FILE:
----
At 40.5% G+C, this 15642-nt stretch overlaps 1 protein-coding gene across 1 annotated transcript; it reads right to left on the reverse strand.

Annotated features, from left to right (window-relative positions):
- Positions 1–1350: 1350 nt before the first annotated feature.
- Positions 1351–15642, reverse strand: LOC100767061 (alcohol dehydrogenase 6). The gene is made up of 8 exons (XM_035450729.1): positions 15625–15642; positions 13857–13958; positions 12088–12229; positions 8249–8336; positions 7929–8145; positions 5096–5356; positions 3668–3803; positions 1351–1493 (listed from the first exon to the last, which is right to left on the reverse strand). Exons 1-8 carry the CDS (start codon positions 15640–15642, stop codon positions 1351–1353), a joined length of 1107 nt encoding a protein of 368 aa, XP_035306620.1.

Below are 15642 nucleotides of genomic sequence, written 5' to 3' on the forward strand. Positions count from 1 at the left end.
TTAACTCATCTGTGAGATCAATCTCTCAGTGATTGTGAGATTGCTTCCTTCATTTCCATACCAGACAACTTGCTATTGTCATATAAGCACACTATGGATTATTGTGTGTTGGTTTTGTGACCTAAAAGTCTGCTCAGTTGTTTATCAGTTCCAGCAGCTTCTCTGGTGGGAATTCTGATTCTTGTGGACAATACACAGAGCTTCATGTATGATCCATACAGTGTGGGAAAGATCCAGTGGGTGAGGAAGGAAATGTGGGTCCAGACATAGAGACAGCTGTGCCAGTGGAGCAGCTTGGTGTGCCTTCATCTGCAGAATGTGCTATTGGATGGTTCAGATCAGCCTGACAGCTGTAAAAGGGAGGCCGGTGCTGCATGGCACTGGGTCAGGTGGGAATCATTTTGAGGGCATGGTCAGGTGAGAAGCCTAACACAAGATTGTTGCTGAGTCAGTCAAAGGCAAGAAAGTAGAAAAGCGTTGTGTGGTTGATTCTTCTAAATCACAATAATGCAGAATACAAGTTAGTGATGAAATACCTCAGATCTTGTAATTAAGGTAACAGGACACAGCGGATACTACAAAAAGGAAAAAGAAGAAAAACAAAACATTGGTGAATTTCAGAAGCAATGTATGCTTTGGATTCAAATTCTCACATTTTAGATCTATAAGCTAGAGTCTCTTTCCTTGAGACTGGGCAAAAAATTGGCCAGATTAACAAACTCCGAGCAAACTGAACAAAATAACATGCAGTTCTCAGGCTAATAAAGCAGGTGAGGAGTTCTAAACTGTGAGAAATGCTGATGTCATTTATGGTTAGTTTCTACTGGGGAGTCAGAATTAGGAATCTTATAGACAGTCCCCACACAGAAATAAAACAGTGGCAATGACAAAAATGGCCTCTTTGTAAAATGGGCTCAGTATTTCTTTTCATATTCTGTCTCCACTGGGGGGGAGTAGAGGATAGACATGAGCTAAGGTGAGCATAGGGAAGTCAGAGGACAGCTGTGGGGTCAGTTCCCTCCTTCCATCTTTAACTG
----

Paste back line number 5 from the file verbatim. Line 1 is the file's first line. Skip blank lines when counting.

Below are 15642 nucleotides of genomic sequence, written 5' to 3' on the forward strand. Positions count from 1 at the left end.